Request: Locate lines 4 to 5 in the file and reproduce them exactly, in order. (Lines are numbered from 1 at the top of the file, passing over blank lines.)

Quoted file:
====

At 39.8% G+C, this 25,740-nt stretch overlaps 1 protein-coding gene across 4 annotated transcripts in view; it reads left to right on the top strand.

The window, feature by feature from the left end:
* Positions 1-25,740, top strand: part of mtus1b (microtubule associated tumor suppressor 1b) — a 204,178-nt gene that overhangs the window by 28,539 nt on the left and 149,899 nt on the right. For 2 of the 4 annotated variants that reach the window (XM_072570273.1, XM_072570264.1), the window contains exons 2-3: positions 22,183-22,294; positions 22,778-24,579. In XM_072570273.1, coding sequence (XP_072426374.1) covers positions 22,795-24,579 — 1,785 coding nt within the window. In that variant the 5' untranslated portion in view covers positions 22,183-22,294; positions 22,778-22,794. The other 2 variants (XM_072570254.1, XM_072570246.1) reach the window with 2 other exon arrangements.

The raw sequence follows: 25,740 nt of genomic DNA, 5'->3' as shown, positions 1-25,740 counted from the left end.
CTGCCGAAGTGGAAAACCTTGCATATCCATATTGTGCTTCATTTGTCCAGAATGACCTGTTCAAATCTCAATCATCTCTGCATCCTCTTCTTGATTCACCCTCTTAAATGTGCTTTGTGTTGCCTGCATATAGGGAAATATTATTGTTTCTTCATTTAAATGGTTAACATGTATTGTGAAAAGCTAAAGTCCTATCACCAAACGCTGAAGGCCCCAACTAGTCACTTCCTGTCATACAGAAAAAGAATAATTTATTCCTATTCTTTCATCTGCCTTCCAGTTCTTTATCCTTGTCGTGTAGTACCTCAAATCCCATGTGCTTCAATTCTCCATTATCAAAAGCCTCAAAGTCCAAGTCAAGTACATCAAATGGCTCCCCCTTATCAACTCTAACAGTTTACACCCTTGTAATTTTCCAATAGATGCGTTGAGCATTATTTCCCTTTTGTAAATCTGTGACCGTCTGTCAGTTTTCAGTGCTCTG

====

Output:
The raw sequence follows: 25,740 nt of genomic DNA, 5'->3' as shown, positions 1-25,740 counted from the left end.
CTGCCGAAGTGGAAAACCTTGCATATCCATATTGTGCTTCATTTGTCCAGAATGACCTGTTCAAATCTCAATCATCTCTGCATCCTCTTCTTGATTCACCCTCTTAAATGTGCTTTGTGTTGCCTGCATATAGGGAAATATTATTGTTTCTTCATTTAAATGGTTAACATGTATTGTGAAAAGCTAAAGTCCTATCACCAAACGCTGAAGGCCCCAACTAGTCACTTCCTGTCATACAGAAAAAGAATAATTTATTCCTATTCTTTCATCTGCCTTCCAGTTCTTTATCCTTGTCGTGTAGTACCTCAAATCCCATGTGCTTCAATTCTCCATTATCAAAAGCCTCAAAGTCCAAGTCAAGTACATCAAATGGCTCCCCCTTATCAACTCTAACAGTTTACACCCTTGTAATTTTCCAATAGATGCGTTGAGCATTATTTCCCTTTTGTAAATCTGTGACCGTCTGTCAGTTTTCAGTGCTCTG